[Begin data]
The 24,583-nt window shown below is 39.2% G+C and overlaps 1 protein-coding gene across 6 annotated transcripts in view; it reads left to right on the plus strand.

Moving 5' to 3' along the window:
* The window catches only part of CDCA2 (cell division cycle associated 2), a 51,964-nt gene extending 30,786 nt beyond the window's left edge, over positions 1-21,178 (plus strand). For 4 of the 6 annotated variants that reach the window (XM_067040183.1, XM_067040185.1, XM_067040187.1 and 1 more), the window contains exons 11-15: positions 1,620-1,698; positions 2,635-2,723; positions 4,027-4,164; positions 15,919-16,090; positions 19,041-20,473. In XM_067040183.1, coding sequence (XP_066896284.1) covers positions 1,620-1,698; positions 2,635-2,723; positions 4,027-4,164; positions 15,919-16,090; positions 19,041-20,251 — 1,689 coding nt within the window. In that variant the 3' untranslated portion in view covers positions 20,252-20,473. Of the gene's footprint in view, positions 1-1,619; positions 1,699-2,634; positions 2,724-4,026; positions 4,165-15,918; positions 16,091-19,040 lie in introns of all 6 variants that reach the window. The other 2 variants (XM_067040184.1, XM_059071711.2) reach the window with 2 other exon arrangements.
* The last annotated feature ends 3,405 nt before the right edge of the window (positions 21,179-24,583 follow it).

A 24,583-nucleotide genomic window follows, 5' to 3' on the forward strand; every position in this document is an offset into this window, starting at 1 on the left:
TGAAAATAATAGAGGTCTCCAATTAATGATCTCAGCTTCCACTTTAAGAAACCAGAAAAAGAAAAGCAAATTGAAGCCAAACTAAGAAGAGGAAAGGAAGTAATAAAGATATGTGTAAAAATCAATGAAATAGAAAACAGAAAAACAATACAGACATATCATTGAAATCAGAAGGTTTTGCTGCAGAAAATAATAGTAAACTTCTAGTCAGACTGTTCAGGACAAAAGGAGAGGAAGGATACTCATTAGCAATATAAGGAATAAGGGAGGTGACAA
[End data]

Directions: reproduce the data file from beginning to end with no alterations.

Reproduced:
The 24,583-nt window shown below is 39.2% G+C and overlaps 1 protein-coding gene across 6 annotated transcripts in view; it reads left to right on the plus strand.

Moving 5' to 3' along the window:
* The window catches only part of CDCA2 (cell division cycle associated 2), a 51,964-nt gene extending 30,786 nt beyond the window's left edge, over positions 1-21,178 (plus strand). For 4 of the 6 annotated variants that reach the window (XM_067040183.1, XM_067040185.1, XM_067040187.1 and 1 more), the window contains exons 11-15: positions 1,620-1,698; positions 2,635-2,723; positions 4,027-4,164; positions 15,919-16,090; positions 19,041-20,473. In XM_067040183.1, coding sequence (XP_066896284.1) covers positions 1,620-1,698; positions 2,635-2,723; positions 4,027-4,164; positions 15,919-16,090; positions 19,041-20,251 — 1,689 coding nt within the window. In that variant the 3' untranslated portion in view covers positions 20,252-20,473. Of the gene's footprint in view, positions 1-1,619; positions 1,699-2,634; positions 2,724-4,026; positions 4,165-15,918; positions 16,091-19,040 lie in introns of all 6 variants that reach the window. The other 2 variants (XM_067040184.1, XM_059071711.2) reach the window with 2 other exon arrangements.
* The last annotated feature ends 3,405 nt before the right edge of the window (positions 21,179-24,583 follow it).

A 24,583-nucleotide genomic window follows, 5' to 3' on the forward strand; every position in this document is an offset into this window, starting at 1 on the left:
TGAAAATAATAGAGGTCTCCAATTAATGATCTCAGCTTCCACTTTAAGAAACCAGAAAAAGAAAAGCAAATTGAAGCCAAACTAAGAAGAGGAAAGGAAGTAATAAAGATATGTGTAAAAATCAATGAAATAGAAAACAGAAAAACAATACAGACATATCATTGAAATCAGAAGGTTTTGCTGCAGAAAATAATAGTAAACTTCTAGTCAGACTGTTCAGGACAAAAGGAGAGGAAGGATACTCATTAGCAATATAAGGAATAAGGGAGGTGACAA